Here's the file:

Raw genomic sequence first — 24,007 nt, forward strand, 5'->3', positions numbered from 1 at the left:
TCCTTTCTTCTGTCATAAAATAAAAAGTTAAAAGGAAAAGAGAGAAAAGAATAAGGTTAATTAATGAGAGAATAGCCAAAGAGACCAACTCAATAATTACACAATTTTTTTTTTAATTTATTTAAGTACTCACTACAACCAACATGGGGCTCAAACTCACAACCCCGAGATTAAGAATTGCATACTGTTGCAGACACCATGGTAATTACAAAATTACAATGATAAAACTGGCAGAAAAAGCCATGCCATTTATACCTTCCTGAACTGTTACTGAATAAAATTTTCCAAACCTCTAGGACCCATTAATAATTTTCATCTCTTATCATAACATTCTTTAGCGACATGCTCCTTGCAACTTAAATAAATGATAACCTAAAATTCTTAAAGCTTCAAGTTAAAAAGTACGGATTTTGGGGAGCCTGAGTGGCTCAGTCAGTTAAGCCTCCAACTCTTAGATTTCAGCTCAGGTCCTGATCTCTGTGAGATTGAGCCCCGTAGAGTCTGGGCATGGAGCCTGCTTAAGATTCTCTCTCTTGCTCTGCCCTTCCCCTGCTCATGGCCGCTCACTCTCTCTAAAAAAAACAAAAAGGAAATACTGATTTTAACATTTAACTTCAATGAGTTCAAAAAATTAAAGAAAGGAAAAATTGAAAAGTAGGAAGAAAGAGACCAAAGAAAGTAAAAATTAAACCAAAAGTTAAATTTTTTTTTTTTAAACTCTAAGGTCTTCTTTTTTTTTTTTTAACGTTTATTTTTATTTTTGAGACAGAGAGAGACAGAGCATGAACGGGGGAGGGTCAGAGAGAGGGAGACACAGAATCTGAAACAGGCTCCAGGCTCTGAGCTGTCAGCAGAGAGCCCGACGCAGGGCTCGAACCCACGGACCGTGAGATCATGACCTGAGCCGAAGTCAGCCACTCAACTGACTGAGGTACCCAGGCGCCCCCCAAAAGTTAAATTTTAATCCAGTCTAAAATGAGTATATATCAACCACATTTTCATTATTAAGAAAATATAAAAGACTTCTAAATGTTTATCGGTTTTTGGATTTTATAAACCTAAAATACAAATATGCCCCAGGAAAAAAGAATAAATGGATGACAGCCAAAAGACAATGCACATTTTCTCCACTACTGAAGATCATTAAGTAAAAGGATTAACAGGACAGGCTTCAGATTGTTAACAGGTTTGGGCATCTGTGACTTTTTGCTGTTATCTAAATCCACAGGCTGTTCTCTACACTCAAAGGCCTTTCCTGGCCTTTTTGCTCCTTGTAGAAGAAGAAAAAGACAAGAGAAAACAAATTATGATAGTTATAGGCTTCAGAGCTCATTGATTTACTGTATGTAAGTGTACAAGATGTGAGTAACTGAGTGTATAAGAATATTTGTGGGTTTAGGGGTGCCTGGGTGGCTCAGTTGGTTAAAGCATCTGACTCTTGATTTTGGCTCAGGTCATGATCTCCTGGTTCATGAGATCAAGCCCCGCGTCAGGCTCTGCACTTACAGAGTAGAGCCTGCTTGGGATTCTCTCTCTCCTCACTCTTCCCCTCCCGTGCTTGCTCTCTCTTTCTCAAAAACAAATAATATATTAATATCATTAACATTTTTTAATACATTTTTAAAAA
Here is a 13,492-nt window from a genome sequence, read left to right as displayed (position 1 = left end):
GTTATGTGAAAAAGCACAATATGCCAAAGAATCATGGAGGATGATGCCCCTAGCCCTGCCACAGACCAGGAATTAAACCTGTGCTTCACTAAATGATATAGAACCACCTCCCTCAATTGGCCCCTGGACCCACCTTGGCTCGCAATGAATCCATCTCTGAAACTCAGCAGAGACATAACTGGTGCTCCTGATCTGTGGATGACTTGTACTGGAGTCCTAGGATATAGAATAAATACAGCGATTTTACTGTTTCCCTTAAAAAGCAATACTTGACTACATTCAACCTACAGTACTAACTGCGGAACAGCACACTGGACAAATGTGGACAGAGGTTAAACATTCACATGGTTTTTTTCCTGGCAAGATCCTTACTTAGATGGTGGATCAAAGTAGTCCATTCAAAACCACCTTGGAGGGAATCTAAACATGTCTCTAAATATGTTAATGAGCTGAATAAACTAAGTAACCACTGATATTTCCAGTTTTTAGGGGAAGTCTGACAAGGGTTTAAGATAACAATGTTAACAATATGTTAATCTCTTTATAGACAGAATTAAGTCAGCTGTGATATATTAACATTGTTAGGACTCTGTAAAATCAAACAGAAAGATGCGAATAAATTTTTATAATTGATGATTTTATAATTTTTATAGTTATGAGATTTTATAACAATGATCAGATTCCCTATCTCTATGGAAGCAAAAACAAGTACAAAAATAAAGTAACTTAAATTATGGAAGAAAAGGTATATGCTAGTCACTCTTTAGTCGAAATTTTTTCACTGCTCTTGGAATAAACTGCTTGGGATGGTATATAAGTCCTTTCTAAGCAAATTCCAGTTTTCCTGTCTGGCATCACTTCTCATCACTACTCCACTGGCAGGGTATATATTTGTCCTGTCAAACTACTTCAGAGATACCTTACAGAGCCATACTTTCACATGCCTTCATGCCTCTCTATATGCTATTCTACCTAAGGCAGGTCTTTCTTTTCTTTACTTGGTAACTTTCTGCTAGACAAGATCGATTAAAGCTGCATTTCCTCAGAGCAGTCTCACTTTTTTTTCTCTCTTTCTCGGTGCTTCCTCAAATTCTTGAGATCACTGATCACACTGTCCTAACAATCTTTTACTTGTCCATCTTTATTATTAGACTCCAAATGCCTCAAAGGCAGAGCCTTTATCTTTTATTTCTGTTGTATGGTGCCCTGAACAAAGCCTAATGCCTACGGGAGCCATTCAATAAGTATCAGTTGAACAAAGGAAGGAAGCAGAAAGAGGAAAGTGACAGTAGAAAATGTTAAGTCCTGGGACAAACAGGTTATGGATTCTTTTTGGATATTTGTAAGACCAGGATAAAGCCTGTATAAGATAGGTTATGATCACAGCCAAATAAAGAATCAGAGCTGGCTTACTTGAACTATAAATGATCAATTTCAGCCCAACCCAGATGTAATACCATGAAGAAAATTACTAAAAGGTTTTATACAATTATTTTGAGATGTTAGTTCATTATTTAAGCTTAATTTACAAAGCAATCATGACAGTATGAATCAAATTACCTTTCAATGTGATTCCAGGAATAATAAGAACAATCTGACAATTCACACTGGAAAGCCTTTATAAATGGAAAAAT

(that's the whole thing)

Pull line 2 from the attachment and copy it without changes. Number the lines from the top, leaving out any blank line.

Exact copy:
TCCTTTCTTCTGTCATAAAATAAAAAGTTAAAAGGAAAAGAGAGAAAAGAATAAGGTTAATTAATGAGAGAATAGCCAAAGAGACCAACTCAATAATTACACAATTTTTTTTTTAATTTATTTAAGTACTCACTACAACCAACATGGGGCTCAAACTCACAACCCCGAGATTAAGAATTGCATACTGTTGCAGACACCATGGTAATTACAAAATTACAATGATAAAACTGGCAGAAAAAGCCATGCCATTTATACCTTCCTGAACTGTTACTGAATAAAATTTTCCAAACCTCTAGGACCCATTAATAATTTTCATCTCTTATCATAACATTCTTTAGCGACATGCTCCTTGCAACTTAAATAAATGATAACCTAAAATTCTTAAAGCTTCAAGTTAAAAAGTACGGATTTTGGGGAGCCTGAGTGGCTCAGTCAGTTAAGCCTCCAACTCTTAGATTTCAGCTCAGGTCCTGATCTCTGTGAGATTGAGCCCCGTAGAGTCTGGGCATGGAGCCTGCTTAAGATTCTCTCTCTTGCTCTGCCCTTCCCCTGCTCATGGCCGCTCACTCTCTCTAAAAAAAACAAAAAGGAAATACTGATTTTAACATTTAACTTCAATGAGTTCAAAAAATTAAAGAAAGGAAAAATTGAAAAGTAGGAAGAAAGAGACCAAAGAAAGTAAAAATTAAACCAAAAGTTAAATTTTTTTTTTTTAAACTCTAAGGTCTTCTTTTTTTTTTTTTAACGTTTATTTTTATTTTTGAGACAGAGAGAGACAGAGCATGAACGGGGGAGGGTCAGAGAGAGGGAGACACAGAATCTGAAACAGGCTCCAGGCTCTGAGCTGTCAGCAGAGAGCCCGACGCAGGGCTCGAACCCACGGACCGTGAGATCATGACCTGAGCCGAAGTCAGCCACTCAACTGACTGAGGTACCCAGGCGCCCCCCAAAAGTTAAATTTTAATCCAGTCTAAAATGAGTATATATCAACCACATTTTCATTATTAAGAAAATATAAAAGACTTCTAAATGTTTATCGGTTTTTGGATTTTATAAACCTAAAATACAAATATGCCCCAGGAAAAAAGAATAAATGGATGACAGCCAAAAGACAATGCACATTTTCTCCACTACTGAAGATCATTAAGTAAAAGGATTAACAGGACAGGCTTCAGATTGTTAACAGGTTTGGGCATCTGTGACTTTTTGCTGTTATCTAAATCCACAGGCTGTTCTCTACACTCAAAGGCCTTTCCTGGCCTTTTTGCTCCTTGTAGAAGAAGAAAAAGACAAGAGAAAACAAATTATGATAGTTATAGGCTTCAGAGCTCATTGATTTACTGTATGTAAGTGTACAAGATGTGAGTAACTGAGTGTATAAGAATATTTGTGGGTTTAGGGGTGCCTGGGTGGCTCAGTTGGTTAAAGCATCTGACTCTTGATTTTGGCTCAGGTCATGATCTCCTGGTTCATGAGATCAAGCCCCGCGTCAGGCTCTGCACTTACAGAGTAGAGCCTGCTTGGGATTCTCTCTCTCCTCACTCTTCCCCTCCCGTGCTTGCTCTCTCTTTCTCAAAAACAAATAATATATTAATATCATTAACATTTTTTAATACATTTTTAAAAA